Monday, August 2, 2010

The Other Side by DH (organization-part 4)

Here are a couple points for making life on IVs easier.

  1. Become as independent as you can from the home health care company.  I learned to access and de-access Tiffany’s port early on.  In fact Tiffany de-access’ her port by herself often and has even accessed it by herself once -- she is pretty brave! This allows you to be on your own schedule and not theirs and also keeps bugs from other people away from your port.
  2. Organize your supplies -- see previous post -- trust me this really does help in making life easier but it also gets it out of your living space so your house doesn’t look like a hospital.
  3. Get a basket that fits on the base of your pump pole wheels.  I stock this from my organized supply and since we put it on the base of the pole, it is always there with whatever is needed.  I usually have to stock it every other day for some things and only once a week for others.  See the picture below. A longer, skinnier basket works well that sits right on top of the wheels of the pole base. In the basket we place the heprin, saline, tube caps, alcohol wipes, hand sanitizer. the caps, wipes, and sanitizer we put in a little box on one end and then the syringes we put in going different directions to make it easy to keep them separate.  You will always go through more saline then heprin.
  4. Get a good pump and learn how to use it without help. We do every medication through the pump even when it is not required.  This is especially important to us when Tiffany is doing them alone.  It gives you much more control especially if you have reactions to the drugs. For example, Vanco is not a very nice drug and Tiffany cannot run it at the speed for which it is prescribed.  We have to slow it way down in order for her not to get Redman’s. No matter how many times we do IVs we have to expressly ask the home health to send the pump and to fill the meds to be used with a pump.
  5. Remember that your body needs time to recover so schedule your drugs with sleep in mind.
  6. Become friends with your nurse -- she can save you a load of trouble and help you out of a tight pinch.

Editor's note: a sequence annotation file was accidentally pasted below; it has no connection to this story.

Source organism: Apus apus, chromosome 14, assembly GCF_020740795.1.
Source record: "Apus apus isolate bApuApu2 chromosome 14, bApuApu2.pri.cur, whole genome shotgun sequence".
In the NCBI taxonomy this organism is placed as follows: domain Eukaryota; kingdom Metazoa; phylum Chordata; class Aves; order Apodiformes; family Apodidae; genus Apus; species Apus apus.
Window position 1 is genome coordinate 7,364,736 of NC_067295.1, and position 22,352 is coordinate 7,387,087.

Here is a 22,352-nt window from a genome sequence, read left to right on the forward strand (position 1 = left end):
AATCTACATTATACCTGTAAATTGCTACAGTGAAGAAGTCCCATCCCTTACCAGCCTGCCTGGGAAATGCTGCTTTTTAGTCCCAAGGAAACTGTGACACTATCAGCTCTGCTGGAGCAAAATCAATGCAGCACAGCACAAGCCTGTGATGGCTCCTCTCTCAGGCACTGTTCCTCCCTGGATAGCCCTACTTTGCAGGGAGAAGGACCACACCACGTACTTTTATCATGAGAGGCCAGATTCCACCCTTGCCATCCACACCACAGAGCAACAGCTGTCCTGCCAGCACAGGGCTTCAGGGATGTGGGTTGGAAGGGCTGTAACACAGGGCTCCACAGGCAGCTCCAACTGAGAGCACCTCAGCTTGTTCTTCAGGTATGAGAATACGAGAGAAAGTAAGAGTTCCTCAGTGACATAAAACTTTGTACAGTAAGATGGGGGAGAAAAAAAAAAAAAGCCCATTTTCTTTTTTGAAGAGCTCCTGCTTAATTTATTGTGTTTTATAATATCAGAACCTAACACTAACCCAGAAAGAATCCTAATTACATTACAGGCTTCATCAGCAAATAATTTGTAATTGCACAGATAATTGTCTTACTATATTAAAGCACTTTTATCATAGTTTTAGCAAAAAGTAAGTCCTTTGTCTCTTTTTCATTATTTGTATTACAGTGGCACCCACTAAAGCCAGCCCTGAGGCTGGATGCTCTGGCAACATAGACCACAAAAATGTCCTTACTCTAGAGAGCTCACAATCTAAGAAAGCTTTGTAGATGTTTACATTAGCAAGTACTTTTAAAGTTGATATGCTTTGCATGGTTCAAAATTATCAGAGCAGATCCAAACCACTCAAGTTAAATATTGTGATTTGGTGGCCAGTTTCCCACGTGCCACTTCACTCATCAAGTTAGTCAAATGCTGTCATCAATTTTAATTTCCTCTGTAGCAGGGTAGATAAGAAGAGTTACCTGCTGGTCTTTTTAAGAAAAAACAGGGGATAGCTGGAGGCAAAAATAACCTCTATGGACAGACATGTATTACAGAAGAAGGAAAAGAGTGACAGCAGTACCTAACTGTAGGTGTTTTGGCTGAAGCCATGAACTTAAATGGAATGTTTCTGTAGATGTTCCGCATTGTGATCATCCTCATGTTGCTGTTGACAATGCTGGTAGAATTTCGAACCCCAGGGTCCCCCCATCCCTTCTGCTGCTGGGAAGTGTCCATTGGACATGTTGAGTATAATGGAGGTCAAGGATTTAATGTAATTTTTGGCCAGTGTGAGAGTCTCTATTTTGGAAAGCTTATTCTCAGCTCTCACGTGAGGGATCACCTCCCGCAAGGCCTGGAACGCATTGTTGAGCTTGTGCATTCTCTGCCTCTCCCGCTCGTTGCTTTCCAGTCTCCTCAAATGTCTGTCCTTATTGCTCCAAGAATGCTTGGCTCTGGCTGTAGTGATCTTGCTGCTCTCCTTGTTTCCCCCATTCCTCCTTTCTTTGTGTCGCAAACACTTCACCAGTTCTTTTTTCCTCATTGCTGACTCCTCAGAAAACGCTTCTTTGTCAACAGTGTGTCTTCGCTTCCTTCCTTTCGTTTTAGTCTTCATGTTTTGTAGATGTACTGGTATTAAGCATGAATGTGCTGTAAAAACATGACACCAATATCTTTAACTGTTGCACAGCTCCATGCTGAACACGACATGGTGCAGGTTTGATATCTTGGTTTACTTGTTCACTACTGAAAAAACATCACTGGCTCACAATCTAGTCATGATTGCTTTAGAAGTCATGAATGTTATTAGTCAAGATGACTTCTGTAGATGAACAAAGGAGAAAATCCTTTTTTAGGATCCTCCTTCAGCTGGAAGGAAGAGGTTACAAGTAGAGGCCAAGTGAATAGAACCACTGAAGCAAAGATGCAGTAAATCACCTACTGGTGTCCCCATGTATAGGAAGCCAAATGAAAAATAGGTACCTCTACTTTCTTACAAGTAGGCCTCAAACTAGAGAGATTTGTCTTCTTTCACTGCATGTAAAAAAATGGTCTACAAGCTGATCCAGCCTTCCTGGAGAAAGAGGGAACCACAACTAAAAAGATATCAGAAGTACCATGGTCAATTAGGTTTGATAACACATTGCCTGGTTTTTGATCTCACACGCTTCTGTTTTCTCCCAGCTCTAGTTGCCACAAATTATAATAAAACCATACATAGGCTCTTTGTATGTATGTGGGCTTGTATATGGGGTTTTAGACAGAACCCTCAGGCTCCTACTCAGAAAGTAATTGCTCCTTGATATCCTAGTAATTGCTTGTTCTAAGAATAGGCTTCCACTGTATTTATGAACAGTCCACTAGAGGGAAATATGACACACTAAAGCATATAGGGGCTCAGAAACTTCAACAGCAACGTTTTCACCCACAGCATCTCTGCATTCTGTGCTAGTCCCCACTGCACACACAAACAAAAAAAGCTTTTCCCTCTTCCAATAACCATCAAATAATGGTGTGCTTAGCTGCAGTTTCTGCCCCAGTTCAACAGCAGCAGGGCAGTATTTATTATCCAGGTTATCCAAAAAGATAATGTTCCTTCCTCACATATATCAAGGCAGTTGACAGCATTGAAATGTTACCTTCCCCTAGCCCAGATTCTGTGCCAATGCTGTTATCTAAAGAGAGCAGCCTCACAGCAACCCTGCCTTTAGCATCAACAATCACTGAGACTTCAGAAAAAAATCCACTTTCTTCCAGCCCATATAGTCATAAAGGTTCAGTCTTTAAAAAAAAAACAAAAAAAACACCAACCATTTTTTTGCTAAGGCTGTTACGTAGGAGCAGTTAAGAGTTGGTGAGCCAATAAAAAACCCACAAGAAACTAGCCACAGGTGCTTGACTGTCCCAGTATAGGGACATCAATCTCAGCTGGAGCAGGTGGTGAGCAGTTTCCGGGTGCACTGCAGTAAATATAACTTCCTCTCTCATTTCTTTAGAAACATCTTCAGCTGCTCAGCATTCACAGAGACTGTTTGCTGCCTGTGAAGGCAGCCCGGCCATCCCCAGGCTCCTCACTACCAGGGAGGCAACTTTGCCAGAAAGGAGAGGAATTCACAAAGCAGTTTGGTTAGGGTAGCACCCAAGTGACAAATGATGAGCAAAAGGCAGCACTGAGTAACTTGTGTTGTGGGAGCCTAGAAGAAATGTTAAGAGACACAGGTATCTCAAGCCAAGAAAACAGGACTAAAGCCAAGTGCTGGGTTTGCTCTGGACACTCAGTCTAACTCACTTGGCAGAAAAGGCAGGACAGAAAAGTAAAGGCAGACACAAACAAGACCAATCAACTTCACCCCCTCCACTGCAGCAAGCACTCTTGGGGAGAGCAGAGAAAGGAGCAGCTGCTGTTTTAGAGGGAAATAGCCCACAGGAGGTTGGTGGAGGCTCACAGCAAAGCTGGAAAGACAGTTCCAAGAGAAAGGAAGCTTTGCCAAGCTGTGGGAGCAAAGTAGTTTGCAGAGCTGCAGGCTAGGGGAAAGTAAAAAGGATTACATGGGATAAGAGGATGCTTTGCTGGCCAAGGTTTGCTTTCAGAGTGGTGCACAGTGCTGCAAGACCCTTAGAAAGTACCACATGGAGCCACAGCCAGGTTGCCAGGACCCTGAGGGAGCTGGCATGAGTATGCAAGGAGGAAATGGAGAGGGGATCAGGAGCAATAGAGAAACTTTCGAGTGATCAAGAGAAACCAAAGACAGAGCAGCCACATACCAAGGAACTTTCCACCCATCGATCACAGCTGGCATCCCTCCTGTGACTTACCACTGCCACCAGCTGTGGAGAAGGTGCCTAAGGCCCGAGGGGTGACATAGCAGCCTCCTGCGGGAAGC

7. It is ok to let your friends and family help.  If they ask if they can help, see if they can bring over a dinner for you.  We have found that we only want about 3 dinners a week from others because of all of the left overs. Maybe they can come over and help clean your house or apartment.  Once when Tiffany was in the hospital, we had a group of friends come over and clean the entire house and sanitize everything -- they probably worked for four hours and there were around five of them.  It was great to bring Tiffany home to a clean and sterile environment. (thanks guys)
  8. Soft blankets are wonderful -- our best are homemade fleece blankets -- you can email Tiffany for instructions on how to make them.
  9. Put a towel below the IV pole and on the arm of the recliner (or whatever comfortable chair you sit in) to protect them from drips and such. Some of the drugs do stain carpet.
  10. One I haven’t done yet but plan to do next time, with a small wire or ribbon, tie your little basket to the pole.  Inevitably either my dog or my foot will knock the basket over a couple times in a week.
  11. Combine other treatments with IVs such as do your breathings and CPT while you are hooked up.
  12. Showers with picc lines and ports are interesting.  For picc lines -- cut both ends of a ziplock back off  so as to make a sleeve of the plastic that can go over your arm where most piccs are inserted.  Cover the the bandaging with a washcloth with the bag on top and then tape off both ends. Unfortunately, we have not found a tape that works good every time and we have tried them all from waterproof to basic tape.  We now just use the one inch wide tape that comes from home-health. For a port, use the heavy plastic bags that your supplies are delivered in or a zip lock bag and cut it just a little bit larger than the bandage over your port and needle.  Cut a wash cloth to the size of your bandage and place it on the bandage and then the plastic can be taped on. Do the top first and then the bottom and then the sides.  For some reason, the tape seems to stick better if you stretch it tight as you put it on.  When you get out of the shower have a paper towel ready as water will always get through the tape but hopefully the washcloth will soak most of it up.  Tear off the tape (every way we found still hurts) and then dry off the dressing with the paper towel.
  13. We normally have one of those big shower heads that feels like you are standing under a waterfall but we change out the shower head while Tiffany is on IVs for one those shower heads that is on a hose.  We then place it lower for Tiffany so that the water does hit her head but below the port and then she can wash her hair with the shower head because of the extended hose. The five minutes to change out the shower head is worth it!
  14. Keep a trash can handy with good plastic bags. You will have lots of trash and plenty of liquids from tubing and left over drugs in bags. You don’t want that leaking out all over. We used to use grocery bags but too many of them had holes and we would get stuff all over.



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